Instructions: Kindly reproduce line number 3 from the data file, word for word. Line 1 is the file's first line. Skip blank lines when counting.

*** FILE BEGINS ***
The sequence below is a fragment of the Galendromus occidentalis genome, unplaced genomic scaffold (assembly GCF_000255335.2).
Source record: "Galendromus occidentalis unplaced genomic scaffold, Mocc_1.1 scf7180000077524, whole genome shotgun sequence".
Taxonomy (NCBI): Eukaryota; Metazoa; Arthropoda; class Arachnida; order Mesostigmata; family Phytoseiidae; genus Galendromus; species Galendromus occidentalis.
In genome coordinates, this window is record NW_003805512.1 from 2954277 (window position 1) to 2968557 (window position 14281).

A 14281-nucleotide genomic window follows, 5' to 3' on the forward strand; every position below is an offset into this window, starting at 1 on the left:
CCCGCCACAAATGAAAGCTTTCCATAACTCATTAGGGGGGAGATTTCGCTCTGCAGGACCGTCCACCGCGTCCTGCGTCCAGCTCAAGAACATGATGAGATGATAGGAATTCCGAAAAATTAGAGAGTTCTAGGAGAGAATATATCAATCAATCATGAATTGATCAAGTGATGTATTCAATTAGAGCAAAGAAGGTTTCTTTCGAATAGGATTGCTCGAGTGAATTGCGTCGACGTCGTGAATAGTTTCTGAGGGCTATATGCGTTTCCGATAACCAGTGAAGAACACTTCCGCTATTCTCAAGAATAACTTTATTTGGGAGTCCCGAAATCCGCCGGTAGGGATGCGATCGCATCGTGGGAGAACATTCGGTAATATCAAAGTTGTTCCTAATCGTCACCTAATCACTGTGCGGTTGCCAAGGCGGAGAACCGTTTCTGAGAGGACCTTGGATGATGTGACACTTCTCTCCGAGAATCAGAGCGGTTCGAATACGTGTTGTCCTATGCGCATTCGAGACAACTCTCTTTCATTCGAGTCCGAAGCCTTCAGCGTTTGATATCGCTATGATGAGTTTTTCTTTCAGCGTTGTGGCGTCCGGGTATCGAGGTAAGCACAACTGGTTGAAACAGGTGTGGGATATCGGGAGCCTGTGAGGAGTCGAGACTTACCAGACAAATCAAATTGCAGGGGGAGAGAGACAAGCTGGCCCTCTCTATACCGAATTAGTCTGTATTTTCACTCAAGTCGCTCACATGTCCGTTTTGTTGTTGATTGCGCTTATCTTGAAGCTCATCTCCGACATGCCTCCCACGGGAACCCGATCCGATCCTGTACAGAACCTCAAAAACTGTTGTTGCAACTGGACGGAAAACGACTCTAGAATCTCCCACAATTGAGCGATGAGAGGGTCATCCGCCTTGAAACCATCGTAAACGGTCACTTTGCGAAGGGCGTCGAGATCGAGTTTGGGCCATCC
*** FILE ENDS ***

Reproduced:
Taxonomy (NCBI): Eukaryota; Metazoa; Arthropoda; class Arachnida; order Mesostigmata; family Phytoseiidae; genus Galendromus; species Galendromus occidentalis.